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Taking a closer look at the $886 billion defense spending bill


In reporting this week on a spending agreement in Congress, our correspondent Eric McDaniel said something that caught our ear. He said the spending plan for the year includes $886 billion for the U.S. military and $773 billion for everything else. More money for defense than everything else, at least in the discretionary budget - social security and some other things are off to the side. Thom Shanker has been watching this. He is director of the Project for Media National Security at George Washington University and covered the Pentagon for many years for the New York Times. Thom, welcome back.

THOM SHANKER: Good morning, Steve. Thank you for having me.

INSKEEP: I guess this caught our eye because it just seems like a lot of money, and it is going up. What is the justification for continuing to raise the military budget at this time?

SHANKER: Well, you know, members of Congress, Pentagon, the executive branch - they look around the world, and they see just increasing dangers - two nuclear arrivals, not just one in Russia and China, a very unstable Middle East, and a whole rising array of threats that just don't respect the borders or boundaries. And so they're throwing more money in an attempt to keep us safe. It's actually even more than the 886 billion - if you add in the intelligence community, FBI, Homeland Security, Steve, it's a whopping 1.2 billion overall for our security.

INSKEEP: Granting that the United States disengaged itself in recent years from two major wars, should there not have been some kind of peace dividend, as they say?

SHANKER: You know, that's an argument that people who want the defense budget cuts say, but there are some iron rules. You know, personnel costs are always a huge portion - between 25 and 30%, same at the Pentagon as at NPR or at GW, where I hang my hat now. And the troops got a 5.2% pay raise this year, which is something everybody supports - more money for soldiers, sailors, airmen - even as they want defense spending to perhaps flatten out.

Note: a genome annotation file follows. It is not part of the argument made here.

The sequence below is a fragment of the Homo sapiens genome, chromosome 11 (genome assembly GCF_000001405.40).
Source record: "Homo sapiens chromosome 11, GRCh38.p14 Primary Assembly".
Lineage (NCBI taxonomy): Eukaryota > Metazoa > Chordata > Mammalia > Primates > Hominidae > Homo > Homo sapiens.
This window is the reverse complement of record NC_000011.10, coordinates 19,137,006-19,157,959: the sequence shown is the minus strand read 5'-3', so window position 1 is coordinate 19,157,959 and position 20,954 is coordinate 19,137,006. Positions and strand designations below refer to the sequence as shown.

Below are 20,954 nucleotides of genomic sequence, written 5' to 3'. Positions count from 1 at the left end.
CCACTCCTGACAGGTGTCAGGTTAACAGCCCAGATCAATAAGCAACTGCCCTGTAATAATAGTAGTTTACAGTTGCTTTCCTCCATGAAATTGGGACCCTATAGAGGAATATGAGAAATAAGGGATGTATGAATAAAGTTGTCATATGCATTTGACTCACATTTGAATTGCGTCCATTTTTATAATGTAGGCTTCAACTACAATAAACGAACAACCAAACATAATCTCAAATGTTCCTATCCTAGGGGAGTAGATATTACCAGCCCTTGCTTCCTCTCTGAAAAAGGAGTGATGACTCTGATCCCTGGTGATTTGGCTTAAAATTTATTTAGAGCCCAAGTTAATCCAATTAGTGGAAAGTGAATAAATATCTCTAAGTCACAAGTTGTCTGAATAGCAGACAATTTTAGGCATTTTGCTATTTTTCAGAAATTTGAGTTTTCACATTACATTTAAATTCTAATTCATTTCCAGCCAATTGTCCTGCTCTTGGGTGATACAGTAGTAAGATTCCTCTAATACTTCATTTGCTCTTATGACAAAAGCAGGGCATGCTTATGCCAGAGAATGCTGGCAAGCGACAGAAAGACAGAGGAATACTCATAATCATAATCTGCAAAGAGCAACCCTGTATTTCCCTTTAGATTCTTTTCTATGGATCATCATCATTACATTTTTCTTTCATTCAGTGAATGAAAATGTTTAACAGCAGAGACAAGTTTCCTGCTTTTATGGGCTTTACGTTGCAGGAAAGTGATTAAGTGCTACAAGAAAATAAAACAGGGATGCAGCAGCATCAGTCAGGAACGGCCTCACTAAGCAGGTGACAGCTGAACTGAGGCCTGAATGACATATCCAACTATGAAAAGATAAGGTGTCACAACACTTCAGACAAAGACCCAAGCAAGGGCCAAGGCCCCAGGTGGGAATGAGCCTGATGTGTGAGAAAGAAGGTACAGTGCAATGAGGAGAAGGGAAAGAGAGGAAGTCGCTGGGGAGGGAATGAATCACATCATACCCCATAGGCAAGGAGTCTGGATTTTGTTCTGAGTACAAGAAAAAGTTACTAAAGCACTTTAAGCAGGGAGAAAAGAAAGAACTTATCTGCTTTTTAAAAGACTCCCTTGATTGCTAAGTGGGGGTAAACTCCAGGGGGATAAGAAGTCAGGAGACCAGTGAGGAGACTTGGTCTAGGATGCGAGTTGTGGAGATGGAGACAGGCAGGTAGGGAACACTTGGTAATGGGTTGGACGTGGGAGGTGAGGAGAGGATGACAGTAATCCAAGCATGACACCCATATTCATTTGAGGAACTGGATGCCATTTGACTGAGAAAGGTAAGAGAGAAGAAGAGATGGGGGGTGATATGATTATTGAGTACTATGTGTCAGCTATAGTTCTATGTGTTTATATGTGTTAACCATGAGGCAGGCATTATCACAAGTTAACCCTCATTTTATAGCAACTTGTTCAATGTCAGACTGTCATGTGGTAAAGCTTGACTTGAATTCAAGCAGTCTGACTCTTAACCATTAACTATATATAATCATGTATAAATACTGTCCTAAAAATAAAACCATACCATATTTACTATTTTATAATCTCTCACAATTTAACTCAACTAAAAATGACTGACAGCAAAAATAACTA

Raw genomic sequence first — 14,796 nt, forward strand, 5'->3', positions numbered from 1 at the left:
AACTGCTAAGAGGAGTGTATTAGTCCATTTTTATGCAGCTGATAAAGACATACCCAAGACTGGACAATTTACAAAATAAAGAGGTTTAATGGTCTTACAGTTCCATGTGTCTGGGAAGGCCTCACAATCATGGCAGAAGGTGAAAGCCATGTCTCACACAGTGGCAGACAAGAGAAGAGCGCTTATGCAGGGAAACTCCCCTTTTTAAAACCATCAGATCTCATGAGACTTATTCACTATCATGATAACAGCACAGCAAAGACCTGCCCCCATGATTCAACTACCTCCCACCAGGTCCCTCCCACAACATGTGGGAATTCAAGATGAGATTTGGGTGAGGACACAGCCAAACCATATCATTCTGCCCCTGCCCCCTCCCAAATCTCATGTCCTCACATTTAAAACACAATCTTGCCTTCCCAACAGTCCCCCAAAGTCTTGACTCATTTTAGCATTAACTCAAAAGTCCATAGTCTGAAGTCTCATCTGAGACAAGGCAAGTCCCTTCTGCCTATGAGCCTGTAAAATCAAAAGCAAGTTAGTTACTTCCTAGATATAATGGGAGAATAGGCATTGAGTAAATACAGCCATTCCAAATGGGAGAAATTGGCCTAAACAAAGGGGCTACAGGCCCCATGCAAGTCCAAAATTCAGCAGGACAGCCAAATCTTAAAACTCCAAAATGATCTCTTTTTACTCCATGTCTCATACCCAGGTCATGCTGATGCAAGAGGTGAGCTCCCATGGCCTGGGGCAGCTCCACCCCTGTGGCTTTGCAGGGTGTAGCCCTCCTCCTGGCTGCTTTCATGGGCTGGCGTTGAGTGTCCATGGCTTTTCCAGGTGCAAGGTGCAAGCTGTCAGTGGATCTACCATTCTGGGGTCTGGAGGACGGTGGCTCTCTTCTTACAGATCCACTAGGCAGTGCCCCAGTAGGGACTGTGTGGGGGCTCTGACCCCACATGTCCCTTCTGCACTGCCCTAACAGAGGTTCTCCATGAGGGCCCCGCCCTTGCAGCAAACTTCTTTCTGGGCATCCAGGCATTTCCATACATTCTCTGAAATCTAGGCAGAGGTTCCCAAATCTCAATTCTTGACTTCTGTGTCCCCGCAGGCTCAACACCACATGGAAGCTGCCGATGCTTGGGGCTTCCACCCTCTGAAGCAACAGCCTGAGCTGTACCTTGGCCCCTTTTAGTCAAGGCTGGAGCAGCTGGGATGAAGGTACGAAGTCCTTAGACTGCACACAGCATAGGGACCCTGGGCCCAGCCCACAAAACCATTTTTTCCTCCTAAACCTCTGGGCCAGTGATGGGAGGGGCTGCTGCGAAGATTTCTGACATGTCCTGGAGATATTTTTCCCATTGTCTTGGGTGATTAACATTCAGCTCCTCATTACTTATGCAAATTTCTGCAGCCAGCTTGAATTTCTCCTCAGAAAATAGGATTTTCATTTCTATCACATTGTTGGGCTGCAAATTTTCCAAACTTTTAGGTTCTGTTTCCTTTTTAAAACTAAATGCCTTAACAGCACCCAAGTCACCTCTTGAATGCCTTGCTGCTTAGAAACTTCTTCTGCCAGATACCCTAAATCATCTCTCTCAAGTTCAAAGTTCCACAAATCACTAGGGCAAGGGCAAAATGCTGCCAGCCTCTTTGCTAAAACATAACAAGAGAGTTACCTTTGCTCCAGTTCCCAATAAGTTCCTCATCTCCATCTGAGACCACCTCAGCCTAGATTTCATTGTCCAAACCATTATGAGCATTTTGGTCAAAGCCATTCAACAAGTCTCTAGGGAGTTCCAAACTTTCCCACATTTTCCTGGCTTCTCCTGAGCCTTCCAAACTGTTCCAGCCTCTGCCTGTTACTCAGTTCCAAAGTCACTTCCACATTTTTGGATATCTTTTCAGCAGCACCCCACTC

INSKEEP: There was inflation in recent years. And of course, wages have gone up somewhat in the economy. Does it make it essential to raise military pay to keep up?

SHANKER: Well, I do think that the people who wear the cloth of our nation, put their lives on the line to defend us - they deserve a good salary. There's very little dispute to that.

INSKEEP: Granting all of that, a lot of this money goes for technology. It goes for weapons. Of course, you need technology and weapons, but it's going to defense contractors. It's going to the military-industrial complex, as they used to say. Is there a case to be made that just raising and raising the military budget allows the military to avoid making choices, and they just keep everything and keep adding on to it without making strategic decisions?

SHANKER: You know, if Congress gives the Pentagon a budget that's an all-you-can-eat buffet, well, they're just going to keep eating - exactly right.

INSKEEP: Is - so what would be an alternative approach then?

SHANKER: Well, you know, I've always said that we need to spend enough on defense to keep us safe, but the first thing we need to do is to spend it wiser. And if you look at this budget, Steve, you still can't see an emerging grand strategy that really is going to keep us safe. They seem to keep putting more money into the traditional risks without really reshaping the defense budget for this modern new age of danger in which we find ourselves. There's a bipartisan congressional commission looking at the national defense strategy. They'll report out next year. Perhaps that will bring a better - a sharper focus and a smarter use of all of this money.

INSKEEP: Briefly speaking, what do you mean by a traditional risk versus a new threat?

SHANKER: Well, you know, they're putting it against the great power rivals. They're putting it against threats like Iran and North Korea. But you know, those of us who really watch this closely would like to see more money put against other threats. Like, climate change is a national security risk. Food security is a national security risk. More in the data and cyber - some is going there. And of course the whole risk of AI, which the Pentagon is still wrestling with how to manage that.

INSKEEP: Thom Shanker is an author of a number of books, and also the director of the Project for Media and National Security at George Washington University. Thom, thanks so much.

SHANKER: Steve, great to be here with you. And thank you so much for a great new book, "Differ We Must," about Lincoln in these complicated times. It's the right book. I bought it for my wife, but of course I read it first.

INSKEEP: (Laughter) Thanks for the plug, Thom. Have a good morning.

SHANKER: Thanks to you, Steve. Bye now. Transcript provided by NPR, Copyright NPR.

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